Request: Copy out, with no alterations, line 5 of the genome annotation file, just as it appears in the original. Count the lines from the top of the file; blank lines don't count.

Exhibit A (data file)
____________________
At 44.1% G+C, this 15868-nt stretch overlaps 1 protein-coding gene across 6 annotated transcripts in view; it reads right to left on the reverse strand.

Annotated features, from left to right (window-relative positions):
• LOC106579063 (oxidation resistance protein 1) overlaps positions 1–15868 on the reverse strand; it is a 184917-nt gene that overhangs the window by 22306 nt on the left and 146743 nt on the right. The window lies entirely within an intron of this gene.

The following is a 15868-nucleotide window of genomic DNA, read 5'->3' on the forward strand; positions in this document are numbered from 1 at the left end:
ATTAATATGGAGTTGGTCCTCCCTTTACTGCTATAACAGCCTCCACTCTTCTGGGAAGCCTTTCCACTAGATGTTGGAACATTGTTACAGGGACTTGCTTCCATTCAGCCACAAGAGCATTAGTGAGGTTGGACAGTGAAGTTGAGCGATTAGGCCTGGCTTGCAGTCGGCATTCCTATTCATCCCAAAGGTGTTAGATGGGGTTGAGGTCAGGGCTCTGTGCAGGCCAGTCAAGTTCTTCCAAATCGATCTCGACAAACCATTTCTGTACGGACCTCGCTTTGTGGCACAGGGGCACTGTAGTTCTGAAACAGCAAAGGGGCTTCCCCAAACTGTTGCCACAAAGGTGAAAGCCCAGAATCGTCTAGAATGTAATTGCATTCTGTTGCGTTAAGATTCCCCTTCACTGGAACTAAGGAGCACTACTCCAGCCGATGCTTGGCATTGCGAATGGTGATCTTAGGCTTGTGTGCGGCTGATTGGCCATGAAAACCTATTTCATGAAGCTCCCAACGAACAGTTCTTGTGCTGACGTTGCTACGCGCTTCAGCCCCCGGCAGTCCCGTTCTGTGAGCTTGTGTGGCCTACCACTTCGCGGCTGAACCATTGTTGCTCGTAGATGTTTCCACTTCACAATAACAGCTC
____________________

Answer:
ATTAATATGGAGTTGGTCCTCCCTTTACTGCTATAACAGCCTCCACTCTTCTGGGAAGCCTTTCCACTAGATGTTGGAACATTGTTACAGGGACTTGCTTCCATTCAGCCACAAGAGCATTAGTGAGGTTGGACAGTGAAGTTGAGCGATTAGGCCTGGCTTGCAGTCGGCATTCCTATTCATCCCAAAGGTGTTAGATGGGGTTGAGGTCAGGGCTCTGTGCAGGCCAGTCAAGTTCTTCCAAATCGATCTCGACAAACCATTTCTGTACGGACCTCGCTTTGTGGCACAGGGGCACTGTAGTTCTGAAACAGCAAAGGGGCTTCCCCAAACTGTTGCCACAAAGGTGAAAGCCCAGAATCGTCTAGAATGTAATTGCATTCTGTTGCGTTAAGATTCCCCTTCACTGGAACTAAGGAGCACTACTCCAGCCGATGCTTGGCATTGCGAATGGTGATCTTAGGCTTGTGTGCGGCTGATTGGCCATGAAAACCTATTTCATGAAGCTCCCAACGAACAGTTCTTGTGCTGACGTTGCTACGCGCTTCAGCCCCCGGCAGTCCCGTTCTGTGAGCTTGTGTGGCCTACCACTTCGCGGCTGAACCATTGTTGCTCGTAGATGTTTCCACTTCACAATAACAGCTC